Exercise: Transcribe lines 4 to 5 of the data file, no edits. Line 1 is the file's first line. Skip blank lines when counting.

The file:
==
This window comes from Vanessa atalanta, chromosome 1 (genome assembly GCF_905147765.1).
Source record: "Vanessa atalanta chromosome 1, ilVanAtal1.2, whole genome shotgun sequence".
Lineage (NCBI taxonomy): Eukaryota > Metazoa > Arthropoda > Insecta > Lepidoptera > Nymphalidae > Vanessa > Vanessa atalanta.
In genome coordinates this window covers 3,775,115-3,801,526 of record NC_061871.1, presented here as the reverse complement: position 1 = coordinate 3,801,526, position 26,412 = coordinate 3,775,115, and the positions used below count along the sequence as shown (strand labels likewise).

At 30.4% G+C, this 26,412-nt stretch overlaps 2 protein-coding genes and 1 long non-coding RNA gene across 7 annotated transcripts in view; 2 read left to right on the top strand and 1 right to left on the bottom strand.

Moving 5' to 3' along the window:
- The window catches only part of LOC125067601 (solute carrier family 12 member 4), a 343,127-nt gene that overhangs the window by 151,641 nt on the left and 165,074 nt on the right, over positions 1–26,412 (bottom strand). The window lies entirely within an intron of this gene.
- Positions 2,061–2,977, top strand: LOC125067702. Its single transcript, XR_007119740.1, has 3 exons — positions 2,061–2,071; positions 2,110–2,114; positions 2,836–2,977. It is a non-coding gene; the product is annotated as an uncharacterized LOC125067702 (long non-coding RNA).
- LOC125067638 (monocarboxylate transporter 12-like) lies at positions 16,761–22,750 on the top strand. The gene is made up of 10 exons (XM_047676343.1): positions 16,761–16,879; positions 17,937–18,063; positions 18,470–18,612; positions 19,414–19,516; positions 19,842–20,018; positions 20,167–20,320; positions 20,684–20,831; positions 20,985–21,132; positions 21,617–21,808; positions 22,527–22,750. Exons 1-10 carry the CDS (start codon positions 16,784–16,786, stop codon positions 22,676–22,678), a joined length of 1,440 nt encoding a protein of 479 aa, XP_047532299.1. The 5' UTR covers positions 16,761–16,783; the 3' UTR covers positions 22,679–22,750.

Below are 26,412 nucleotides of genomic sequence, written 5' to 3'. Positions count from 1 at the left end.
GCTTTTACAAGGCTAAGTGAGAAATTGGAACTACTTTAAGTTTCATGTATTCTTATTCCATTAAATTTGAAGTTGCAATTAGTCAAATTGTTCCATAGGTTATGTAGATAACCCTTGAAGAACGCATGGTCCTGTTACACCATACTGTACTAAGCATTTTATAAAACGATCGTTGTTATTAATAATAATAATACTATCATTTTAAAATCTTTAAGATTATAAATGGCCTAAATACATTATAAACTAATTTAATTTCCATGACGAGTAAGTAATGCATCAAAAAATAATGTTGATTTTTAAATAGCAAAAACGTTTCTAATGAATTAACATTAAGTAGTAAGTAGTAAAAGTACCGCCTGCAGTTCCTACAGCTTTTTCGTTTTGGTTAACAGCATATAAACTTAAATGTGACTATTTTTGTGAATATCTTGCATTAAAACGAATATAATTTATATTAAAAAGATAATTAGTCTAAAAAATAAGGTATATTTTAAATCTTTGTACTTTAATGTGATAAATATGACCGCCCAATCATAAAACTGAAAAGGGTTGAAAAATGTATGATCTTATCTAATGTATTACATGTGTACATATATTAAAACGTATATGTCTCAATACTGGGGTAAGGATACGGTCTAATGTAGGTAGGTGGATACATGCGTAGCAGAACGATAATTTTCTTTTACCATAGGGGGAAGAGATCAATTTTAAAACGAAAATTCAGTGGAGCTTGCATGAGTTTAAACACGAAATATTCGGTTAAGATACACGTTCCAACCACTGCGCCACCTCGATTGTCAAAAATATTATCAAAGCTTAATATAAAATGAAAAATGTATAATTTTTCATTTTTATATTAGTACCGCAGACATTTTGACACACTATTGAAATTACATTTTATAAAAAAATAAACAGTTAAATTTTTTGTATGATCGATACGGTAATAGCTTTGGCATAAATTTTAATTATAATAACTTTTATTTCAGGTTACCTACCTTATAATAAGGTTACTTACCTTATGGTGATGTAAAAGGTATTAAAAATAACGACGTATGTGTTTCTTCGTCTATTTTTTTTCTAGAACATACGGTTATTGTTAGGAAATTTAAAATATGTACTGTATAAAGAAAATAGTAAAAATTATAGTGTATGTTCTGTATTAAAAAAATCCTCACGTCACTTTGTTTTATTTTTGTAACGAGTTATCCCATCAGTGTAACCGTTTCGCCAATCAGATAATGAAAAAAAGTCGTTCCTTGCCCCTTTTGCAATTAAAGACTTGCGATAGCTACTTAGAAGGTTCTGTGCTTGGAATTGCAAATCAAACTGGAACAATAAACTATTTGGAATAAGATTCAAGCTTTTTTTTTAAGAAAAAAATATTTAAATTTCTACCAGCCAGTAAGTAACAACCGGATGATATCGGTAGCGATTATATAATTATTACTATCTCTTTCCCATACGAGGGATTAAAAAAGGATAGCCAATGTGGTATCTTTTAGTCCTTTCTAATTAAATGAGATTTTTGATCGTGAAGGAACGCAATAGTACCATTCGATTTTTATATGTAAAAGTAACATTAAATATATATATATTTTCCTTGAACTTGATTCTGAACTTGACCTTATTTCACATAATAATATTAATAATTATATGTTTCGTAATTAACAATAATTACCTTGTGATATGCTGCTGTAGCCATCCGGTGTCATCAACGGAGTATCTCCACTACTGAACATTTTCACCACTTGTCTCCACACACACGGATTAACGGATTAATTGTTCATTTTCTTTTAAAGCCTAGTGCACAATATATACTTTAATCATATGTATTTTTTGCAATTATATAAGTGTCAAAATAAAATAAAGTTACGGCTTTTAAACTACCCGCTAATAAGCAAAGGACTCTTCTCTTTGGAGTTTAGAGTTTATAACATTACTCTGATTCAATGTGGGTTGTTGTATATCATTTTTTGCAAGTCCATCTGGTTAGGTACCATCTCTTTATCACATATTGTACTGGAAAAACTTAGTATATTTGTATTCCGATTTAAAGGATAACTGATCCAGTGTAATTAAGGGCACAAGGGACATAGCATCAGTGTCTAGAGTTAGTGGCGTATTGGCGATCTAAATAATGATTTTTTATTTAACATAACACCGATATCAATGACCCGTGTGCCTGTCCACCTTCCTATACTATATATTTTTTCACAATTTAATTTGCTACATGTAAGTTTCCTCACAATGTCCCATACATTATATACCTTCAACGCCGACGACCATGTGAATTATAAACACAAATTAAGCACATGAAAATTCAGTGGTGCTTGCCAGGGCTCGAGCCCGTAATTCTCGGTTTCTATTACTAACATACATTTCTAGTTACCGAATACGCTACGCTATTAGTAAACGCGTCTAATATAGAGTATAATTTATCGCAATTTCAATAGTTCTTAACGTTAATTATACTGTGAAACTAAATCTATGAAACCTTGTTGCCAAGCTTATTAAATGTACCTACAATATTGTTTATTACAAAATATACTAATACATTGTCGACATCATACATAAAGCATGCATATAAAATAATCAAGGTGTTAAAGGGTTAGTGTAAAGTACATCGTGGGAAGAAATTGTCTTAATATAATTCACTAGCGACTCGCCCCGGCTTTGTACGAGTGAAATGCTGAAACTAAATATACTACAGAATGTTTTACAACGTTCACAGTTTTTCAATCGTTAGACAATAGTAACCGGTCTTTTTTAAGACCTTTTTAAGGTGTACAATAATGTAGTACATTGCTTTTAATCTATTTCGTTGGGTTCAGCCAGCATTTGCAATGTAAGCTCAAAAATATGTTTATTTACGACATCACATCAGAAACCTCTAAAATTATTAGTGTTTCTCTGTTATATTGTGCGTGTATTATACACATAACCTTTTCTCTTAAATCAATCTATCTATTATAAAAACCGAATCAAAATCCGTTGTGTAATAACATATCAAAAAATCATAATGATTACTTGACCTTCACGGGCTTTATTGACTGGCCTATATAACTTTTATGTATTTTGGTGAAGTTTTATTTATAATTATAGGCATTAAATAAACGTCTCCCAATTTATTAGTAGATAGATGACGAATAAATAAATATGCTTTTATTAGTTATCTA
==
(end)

In genome coordinates this window covers 3,775,115-3,801,526 of record NC_061871.1, presented here as the reverse complement: position 1 = coordinate 3,801,526, position 26,412 = coordinate 3,775,115, and the positions used below count along the sequence as shown (strand labels likewise).

At 30.4% G+C, this 26,412-nt stretch overlaps 2 protein-coding genes and 1 long non-coding RNA gene across 7 annotated transcripts in view; 2 read left to right on the top strand and 1 right to left on the bottom strand.